Man... It's like arguing with a five year old.  This'll be my last post to you, and I'll try to be real clear so you can understand:

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am i supposed to use children as guinea pigs now ?
No, you're supposed to actually do a little research.  There's a vast body of evidence about the antibacterial properties of honey.  There's also the fact that botulin is a bacteria.  Best case scenario, try to grow some spores of botulin out of honey in a blood agar (I have, and I've never had it succeed, but that's hardly a sample size large enough to be conclusive).  We have this crazy technology now called the "internet" that allows you to start your research without actually injecting babies with honey.  You're being obtuse and you know it.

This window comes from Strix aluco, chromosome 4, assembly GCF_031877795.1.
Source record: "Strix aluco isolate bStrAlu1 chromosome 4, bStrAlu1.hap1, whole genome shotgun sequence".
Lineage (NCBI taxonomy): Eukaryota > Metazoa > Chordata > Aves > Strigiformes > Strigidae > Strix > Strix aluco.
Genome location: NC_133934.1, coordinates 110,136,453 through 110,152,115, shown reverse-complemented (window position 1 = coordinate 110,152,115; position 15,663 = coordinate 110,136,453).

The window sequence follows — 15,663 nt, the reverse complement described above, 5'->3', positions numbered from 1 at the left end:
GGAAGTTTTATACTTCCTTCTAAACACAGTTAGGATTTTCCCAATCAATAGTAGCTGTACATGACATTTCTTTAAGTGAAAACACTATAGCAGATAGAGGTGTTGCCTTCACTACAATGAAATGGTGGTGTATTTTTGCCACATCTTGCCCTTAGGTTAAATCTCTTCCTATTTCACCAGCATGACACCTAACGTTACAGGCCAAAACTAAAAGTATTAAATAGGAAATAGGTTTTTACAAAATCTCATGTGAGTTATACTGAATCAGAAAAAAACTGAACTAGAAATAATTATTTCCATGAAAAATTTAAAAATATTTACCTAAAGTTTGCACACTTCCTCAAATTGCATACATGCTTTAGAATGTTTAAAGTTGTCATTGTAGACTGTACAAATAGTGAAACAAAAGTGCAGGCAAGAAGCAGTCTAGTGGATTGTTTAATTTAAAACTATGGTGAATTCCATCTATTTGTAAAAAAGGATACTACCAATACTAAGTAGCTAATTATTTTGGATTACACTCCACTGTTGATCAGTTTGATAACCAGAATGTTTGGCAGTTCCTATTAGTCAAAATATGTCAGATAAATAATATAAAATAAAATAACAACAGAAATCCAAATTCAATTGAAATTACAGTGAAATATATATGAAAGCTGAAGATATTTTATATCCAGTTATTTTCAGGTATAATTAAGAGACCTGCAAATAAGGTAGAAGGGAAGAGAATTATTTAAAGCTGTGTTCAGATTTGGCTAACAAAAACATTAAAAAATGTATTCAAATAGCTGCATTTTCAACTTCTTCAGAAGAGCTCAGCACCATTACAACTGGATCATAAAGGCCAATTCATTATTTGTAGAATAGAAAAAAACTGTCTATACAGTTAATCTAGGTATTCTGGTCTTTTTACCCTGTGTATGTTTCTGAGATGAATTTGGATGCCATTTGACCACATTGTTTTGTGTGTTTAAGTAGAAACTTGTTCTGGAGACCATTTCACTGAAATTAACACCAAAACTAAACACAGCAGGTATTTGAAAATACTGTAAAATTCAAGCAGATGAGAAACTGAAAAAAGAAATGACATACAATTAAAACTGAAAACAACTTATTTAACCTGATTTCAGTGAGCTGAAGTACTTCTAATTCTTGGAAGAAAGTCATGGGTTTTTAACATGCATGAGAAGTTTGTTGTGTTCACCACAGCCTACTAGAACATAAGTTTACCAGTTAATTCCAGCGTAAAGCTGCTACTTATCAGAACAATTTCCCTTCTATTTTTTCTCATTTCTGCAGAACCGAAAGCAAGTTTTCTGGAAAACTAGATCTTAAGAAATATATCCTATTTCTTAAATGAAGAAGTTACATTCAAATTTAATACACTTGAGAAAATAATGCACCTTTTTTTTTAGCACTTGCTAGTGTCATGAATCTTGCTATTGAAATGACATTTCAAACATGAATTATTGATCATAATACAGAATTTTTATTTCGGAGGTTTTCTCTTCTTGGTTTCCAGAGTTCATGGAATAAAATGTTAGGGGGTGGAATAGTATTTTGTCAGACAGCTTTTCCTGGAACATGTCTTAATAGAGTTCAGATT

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no, i'm just not going to take your word as gospel when your best argument includes the words possibly, probably, and most likely, or in other words you don't know for sure either.
I've actually shown facts.  You've shown... what, exactly?  That you're capable of following the fear mongering like a sheep.  That's it.  Oh, and that you're condescending without bothering to attempt any research... Unless you can do it on babies.



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again, i'm not going to take your word for anything, i don't know you from adam. you could be a lunatic for all i know.
This one's probably true.  



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Don't get on MY Facebook page when I'm offering honey to my family
you obviously think way too much of yourself.